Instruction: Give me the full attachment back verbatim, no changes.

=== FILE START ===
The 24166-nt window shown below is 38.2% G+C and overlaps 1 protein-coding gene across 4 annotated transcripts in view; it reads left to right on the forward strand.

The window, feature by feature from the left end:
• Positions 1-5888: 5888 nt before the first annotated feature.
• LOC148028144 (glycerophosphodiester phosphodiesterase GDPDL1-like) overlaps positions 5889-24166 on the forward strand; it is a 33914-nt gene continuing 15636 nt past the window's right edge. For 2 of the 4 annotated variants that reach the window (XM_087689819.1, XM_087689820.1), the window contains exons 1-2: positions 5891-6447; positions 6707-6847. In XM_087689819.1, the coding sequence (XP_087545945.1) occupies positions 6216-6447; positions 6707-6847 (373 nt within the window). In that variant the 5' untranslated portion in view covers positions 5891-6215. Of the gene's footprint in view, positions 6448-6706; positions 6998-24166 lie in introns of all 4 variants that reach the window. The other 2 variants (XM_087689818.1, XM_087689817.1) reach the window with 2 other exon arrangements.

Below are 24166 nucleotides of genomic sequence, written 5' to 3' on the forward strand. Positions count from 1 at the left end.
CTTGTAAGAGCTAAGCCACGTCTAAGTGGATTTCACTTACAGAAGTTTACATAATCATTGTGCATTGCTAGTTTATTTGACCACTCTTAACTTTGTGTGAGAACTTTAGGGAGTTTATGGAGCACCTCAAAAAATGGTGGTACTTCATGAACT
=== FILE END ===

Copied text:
The 24166-nt window shown below is 38.2% G+C and overlaps 1 protein-coding gene across 4 annotated transcripts in view; it reads left to right on the forward strand.

The window, feature by feature from the left end:
• Positions 1-5888: 5888 nt before the first annotated feature.
• LOC148028144 (glycerophosphodiester phosphodiesterase GDPDL1-like) overlaps positions 5889-24166 on the forward strand; it is a 33914-nt gene continuing 15636 nt past the window's right edge. For 2 of the 4 annotated variants that reach the window (XM_087689819.1, XM_087689820.1), the window contains exons 1-2: positions 5891-6447; positions 6707-6847. In XM_087689819.1, the coding sequence (XP_087545945.1) occupies positions 6216-6447; positions 6707-6847 (373 nt within the window). In that variant the 5' untranslated portion in view covers positions 5891-6215. Of the gene's footprint in view, positions 6448-6706; positions 6998-24166 lie in introns of all 4 variants that reach the window. The other 2 variants (XM_087689818.1, XM_087689817.1) reach the window with 2 other exon arrangements.

Below are 24166 nucleotides of genomic sequence, written 5' to 3' on the forward strand. Positions count from 1 at the left end.
CTTGTAAGAGCTAAGCCACGTCTAAGTGGATTTCACTTACAGAAGTTTACATAATCATTGTGCATTGCTAGTTTATTTGACCACTCTTAACTTTGTGTGAGAACTTTAGGGAGTTTATGGAGCACCTCAAAAAATGGTGGTACTTCATGAACT